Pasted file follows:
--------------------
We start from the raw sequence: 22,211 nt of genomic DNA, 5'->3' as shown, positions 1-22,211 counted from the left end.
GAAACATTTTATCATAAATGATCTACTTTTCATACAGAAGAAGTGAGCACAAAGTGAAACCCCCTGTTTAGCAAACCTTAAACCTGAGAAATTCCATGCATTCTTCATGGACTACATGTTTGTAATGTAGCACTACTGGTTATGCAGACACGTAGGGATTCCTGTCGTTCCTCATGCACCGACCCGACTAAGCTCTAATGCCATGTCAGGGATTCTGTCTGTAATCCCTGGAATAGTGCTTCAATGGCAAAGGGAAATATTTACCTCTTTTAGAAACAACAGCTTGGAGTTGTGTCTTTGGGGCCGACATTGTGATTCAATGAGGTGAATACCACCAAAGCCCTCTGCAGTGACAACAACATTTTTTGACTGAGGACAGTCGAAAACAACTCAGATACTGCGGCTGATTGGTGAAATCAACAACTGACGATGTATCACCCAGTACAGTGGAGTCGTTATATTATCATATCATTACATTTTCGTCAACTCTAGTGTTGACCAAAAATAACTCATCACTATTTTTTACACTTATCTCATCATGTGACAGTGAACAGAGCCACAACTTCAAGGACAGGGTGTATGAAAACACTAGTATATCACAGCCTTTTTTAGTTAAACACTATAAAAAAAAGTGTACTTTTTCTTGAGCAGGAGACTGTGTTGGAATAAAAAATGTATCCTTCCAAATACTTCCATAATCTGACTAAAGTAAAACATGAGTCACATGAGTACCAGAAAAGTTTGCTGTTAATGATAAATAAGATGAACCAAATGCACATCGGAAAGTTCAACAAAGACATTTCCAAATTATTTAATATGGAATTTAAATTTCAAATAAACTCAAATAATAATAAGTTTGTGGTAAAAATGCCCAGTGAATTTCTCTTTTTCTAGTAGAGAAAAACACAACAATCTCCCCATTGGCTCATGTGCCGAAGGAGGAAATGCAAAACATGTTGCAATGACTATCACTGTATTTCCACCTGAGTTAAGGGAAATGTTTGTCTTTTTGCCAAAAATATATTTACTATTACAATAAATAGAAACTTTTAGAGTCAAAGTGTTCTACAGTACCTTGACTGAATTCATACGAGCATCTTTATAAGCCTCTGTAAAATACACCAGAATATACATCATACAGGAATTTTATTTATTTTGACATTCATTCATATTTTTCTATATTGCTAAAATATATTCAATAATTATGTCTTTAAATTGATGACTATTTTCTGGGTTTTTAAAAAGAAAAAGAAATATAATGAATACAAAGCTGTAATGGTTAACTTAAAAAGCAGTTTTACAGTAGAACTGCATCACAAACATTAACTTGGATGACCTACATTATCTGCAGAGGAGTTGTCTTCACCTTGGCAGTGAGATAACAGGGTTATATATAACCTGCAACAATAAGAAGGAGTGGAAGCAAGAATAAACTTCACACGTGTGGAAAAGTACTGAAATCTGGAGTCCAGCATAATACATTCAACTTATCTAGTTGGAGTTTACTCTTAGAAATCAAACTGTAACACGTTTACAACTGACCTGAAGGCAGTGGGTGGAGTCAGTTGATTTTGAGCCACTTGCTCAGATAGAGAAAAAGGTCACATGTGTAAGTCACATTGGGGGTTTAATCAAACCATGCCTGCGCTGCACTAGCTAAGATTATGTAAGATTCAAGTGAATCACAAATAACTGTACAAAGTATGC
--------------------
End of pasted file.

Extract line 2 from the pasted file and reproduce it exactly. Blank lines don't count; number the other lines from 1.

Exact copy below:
GAAACATTTTATCATAAATGATCTACTTTTCATACAGAAGAAGTGAGCACAAAGTGAAACCCCCTGTTTAGCAAACCTTAAACCTGAGAAATTCCATGCATTCTTCATGGACTACATGTTTGTAATGTAGCACTACTGGTTATGCAGACACGTAGGGATTCCTGTCGTTCCTCATGCACCGACCCGACTAAGCTCTAATGCCATGTCAGGGATTCTGTCTGTAATCCCTGGAATAGTGCTTCAATGGCAAAGGGAAATATTTACCTCTTTTAGAAACAACAGCTTGGAGTTGTGTCTTTGGGGCCGACATTGTGATTCAATGAGGTGAATACCACCAAAGCCCTCTGCAGTGACAACAACATTTTTTGACTGAGGACAGTCGAAAACAACTCAGATACTGCGGCTGATTGGTGAAATCAACAACTGACGATGTATCACCCAGTACAGTGGAGTCGTTATATTATCATATCATTACATTTTCGTCAACTCTAGTGTTGACCAAAAATAACTCATCACTATTTTTTACACTTATCTCATCATGTGACAGTGAACAGAGCCACAACTTCAAGGACAGGGTGTATGAAAACACTAGTATATCACAGCCTTTTTTAGTTAAACACTATAAAAAAAAGTGTACTTTTTCTTGAGCAGGAGACTGTGTTGGAATAAAAAATGTATCCTTCCAAATACTTCCATAATCTGACTAAAGTAAAACATGAGTCACATGAGTACCAGAAAAGTTTGCTGTTAATGATAAATAAGATGAACCAAATGCACATCGGAAAGTTCAACAAAGACATTTCCAAATTATTTAATATGGAATTTAAATTTCAAATAAACTCAAATAATAATAAGTTTGTGGTAAAAATGCCCAGTGAATTTCTCTTTTTCTAGTAGAGAAAAACACAACAATCTCCCCATTGGCTCATGTGCCGAAGGAGGAAATGCAAAACATGTTGCAATGACTATCACTGTATTTCCACCTGAGTTAAGGGAAATGTTTGTCTTTTTGCCAAAAATATATTTACTATTACAATAAATAGAAACTTTTAGAGTCAAAGTGTTCTACAGTACCTTGACTGAATTCATACGAGCATCTTTATAAGCCTCTGTAAAATACACCAGAATATACATCATACAGGAATTTTATTTATTTTGACATTCATTCATATTTTTCTATATTGCTAAAATATATTCAATAATTATGTCTTTAAATTGATGACTATTTTCTGGGTTTTTAAAAAGAAAAAGAAATATAATGAATACAAAGCTGTAATGGTTAACTTAAAAAGCAGTTTTACAGTAGAACTGCATCACAAACATTAACTTGGATGACCTACATTATCTGCAGAGGAGTTGTCTTCACCTTGGCAGTGAGATAACAGGGTTATATATAACCTGCAACAATAAGAAGGAGTGGAAGCAAGAATAAACTTCACACGTGTGGAAAAGTACTGAAATCTGGAGTCCAGCATAATACATTCAACTTATCTAGTTGGAGTTTACTCTTAGAAATCAAACTGTAACACGTTTACAACTGACCTGAAGGCAGTGGGTGGAGTCAGTTGATTTTGAGCCACTTGCTCAGATAGAGAAAAAGGTCACATGTGTAAGTCACATTGGGGGTTTAATCAAACCATGCCTGCGCTGCACTAGCTAAGATTATGTAAGATTCAAGTGAATCACAAATAACTGTACAAAGTATGC